“Hi, my name is Samantha, and I’m addicted to technology.”
Yup, that’s me. There’s no denying it. I’ve been more in-tune lately with just how much I feel the need to “connect” using technology every single day. Not only do I sit at a computer where I have access to work email all day long, but I can’t help but check my phone first thing in the morning (I tell myself that it’s just to check the weather, but then I end up checking email too), during lunch, as I’m leaving work, as soon as I get home from work and then throughout the evening. I look at it as a necessary evil: A love-hate relationship. I love being able to easily and quickly connect with friends or make a dinner reservation with the touch of a button, but I sometimes notice that I’m ignoring my husband because while watching TV I’m so busy Googling “Where have I seen that actor?” (I figure instead of torturing myself trying to come up with the answer, I might as well just look it up online! Sound familiar?).
This is not one of those articles though to tell you to completely step away from your smart phone, computer, tablet, whatever. I feel that it’s important to acknowledge just how great our technology is these days and how much good it can add to our lives: How much more we can get done with our time (say working from home or traveling by plane for business and being able to pull up info on our laptop). We can entertain our kids at the drop of a hat, track our exercise routines, watch a TV show that we may have forgotten to DVR the night before, or even Face Time with relatives that live across the country. And social connections even online have great health benefits. After all, even being connected virtually is better than being totally isolated.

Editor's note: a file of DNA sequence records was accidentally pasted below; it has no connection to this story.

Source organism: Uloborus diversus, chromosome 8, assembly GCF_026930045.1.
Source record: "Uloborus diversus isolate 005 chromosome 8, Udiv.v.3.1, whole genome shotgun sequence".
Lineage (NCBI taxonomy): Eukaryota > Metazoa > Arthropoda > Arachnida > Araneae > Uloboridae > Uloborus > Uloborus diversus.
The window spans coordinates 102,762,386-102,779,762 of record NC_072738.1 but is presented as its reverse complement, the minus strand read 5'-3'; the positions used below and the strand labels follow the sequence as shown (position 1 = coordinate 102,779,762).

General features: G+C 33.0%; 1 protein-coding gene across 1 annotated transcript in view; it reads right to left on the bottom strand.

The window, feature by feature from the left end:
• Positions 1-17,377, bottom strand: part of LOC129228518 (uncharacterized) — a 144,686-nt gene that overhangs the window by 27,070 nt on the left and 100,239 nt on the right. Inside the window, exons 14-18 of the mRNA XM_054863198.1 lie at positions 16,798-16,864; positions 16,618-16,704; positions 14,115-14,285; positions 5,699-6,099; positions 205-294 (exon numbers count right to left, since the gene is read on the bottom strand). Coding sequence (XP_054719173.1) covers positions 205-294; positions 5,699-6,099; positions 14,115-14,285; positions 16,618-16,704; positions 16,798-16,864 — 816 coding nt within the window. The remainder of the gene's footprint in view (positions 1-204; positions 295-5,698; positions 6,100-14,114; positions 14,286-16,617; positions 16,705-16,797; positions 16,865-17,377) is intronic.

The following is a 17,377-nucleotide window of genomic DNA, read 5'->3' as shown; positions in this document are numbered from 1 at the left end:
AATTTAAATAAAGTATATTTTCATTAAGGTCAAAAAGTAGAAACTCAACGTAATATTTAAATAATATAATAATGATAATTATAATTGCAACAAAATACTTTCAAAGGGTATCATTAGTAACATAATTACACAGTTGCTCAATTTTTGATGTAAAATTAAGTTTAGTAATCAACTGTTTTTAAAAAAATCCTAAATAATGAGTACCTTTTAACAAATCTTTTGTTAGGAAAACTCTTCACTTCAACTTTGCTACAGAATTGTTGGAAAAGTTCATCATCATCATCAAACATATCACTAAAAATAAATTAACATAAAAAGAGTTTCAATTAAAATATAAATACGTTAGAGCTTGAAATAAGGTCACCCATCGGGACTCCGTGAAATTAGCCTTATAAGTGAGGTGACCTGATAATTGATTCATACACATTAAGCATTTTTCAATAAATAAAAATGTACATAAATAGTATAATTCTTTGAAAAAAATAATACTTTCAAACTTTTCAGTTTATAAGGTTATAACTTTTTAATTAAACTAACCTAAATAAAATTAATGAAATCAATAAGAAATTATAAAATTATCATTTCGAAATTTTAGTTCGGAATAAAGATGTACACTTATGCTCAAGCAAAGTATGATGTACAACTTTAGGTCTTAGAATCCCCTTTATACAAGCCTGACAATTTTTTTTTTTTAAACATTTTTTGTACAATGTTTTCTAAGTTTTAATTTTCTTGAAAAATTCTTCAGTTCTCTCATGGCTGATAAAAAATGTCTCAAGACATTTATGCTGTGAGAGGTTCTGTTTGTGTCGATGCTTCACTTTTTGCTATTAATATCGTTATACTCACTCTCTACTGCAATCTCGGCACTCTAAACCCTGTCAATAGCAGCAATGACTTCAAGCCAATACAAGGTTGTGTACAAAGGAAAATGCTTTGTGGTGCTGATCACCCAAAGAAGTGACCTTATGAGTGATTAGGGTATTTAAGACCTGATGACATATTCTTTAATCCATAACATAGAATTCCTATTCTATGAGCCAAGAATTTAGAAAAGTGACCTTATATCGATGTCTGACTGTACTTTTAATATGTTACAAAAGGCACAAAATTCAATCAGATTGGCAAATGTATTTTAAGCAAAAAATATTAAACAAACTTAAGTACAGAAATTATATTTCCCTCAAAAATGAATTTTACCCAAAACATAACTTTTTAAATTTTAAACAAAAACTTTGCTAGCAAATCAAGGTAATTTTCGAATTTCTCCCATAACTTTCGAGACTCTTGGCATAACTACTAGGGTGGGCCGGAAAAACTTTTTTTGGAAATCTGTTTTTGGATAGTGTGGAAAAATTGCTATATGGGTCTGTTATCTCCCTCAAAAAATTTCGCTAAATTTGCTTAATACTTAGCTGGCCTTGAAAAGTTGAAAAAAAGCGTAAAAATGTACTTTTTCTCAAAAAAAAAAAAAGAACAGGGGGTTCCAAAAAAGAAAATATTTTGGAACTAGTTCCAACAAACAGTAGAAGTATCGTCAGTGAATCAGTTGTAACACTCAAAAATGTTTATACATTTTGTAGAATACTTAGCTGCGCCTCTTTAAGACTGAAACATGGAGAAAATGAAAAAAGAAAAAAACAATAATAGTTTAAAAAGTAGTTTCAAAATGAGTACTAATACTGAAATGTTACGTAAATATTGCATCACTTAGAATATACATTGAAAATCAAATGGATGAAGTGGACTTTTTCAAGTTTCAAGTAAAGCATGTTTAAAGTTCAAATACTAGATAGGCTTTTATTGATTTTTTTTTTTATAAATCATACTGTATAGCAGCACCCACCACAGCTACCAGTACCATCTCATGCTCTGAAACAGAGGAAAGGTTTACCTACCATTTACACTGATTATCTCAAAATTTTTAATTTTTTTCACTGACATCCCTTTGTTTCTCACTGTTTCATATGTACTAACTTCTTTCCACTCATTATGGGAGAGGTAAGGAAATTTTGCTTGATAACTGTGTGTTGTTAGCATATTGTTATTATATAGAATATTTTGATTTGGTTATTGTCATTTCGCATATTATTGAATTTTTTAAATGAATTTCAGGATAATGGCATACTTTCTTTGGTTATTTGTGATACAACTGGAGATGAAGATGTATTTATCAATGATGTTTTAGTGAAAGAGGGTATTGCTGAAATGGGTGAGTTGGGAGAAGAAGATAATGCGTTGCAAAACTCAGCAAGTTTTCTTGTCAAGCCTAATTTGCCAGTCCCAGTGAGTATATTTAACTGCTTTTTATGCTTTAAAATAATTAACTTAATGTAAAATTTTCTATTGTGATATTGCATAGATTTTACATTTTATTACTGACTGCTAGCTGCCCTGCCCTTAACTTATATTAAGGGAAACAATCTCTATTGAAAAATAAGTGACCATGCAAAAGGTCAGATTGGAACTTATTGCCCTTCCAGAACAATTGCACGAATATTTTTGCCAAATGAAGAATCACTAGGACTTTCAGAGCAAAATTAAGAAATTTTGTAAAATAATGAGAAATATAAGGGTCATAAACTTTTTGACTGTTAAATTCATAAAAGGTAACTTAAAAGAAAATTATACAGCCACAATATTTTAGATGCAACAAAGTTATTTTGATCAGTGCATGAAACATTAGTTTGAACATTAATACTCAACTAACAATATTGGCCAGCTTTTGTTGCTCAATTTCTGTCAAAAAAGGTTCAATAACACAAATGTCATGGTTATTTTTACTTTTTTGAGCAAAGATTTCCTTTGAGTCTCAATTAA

Yet there are some downfalls to technology, too. We can sometimes forget that nothing on our phones or tablets will ever be as great as what is happening in real life. It is easy to become so disconnected that we forget to ask somebody how their day was because we’re so busy playing Candy Crush. The Wellness Council of America estimates that the average number of hours that Americans spend glued to their tablets and smart phones are about two and a half—per day. It’s not about choosing one over the other: We don’t have to completely disconnect, nor do we have to completely let it take over our lives, either. The point is, we’re all susceptible to stress, anxiety, and depression, and being more mindful of what helps you to slow down and feel healthy could make a huge shift in both your mental and physical health.
For those of us who are perhaps craving a little bit more face-to-face connection, whether it’s quality time with loved ones or perfecting your communication skills with co-workers, here are some ways to both enjoy technology and not let it overtake your life: